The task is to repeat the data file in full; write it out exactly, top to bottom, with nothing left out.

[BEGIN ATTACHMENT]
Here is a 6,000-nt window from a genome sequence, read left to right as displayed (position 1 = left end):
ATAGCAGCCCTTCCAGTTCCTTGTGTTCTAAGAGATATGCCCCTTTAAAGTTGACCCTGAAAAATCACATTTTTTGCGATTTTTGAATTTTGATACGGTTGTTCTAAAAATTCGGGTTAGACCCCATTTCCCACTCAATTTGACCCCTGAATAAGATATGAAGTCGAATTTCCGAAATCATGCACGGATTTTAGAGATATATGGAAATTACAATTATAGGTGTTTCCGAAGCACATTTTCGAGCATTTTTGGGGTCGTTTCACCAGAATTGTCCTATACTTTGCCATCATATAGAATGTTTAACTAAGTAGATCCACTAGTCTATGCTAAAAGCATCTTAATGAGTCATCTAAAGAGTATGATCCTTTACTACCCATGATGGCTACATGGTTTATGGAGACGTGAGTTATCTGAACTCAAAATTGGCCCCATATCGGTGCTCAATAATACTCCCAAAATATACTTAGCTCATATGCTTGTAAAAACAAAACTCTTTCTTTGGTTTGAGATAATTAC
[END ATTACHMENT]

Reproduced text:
Here is a 6,000-nt window from a genome sequence, read left to right as displayed (position 1 = left end):
ATAGCAGCCCTTCCAGTTCCTTGTGTTCTAAGAGATATGCCCCTTTAAAGTTGACCCTGAAAAATCACATTTTTTGCGATTTTTGAATTTTGATACGGTTGTTCTAAAAATTCGGGTTAGACCCCATTTCCCACTCAATTTGACCCCTGAATAAGATATGAAGTCGAATTTCCGAAATCATGCACGGATTTTAGAGATATATGGAAATTACAATTATAGGTGTTTCCGAAGCACATTTTCGAGCATTTTTGGGGTCGTTTCACCAGAATTGTCCTATACTTTGCCATCATATAGAATGTTTAACTAAGTAGATCCACTAGTCTATGCTAAAAGCATCTTAATGAGTCATCTAAAGAGTATGATCCTTTACTACCCATGATGGCTACATGGTTTATGGAGACGTGAGTTATCTGAACTCAAAATTGGCCCCATATCGGTGCTCAATAATACTCCCAAAATATACTTAGCTCATATGCTTGTAAAAACAAAACTCTTTCTTTGGTTTGAGATAATTAC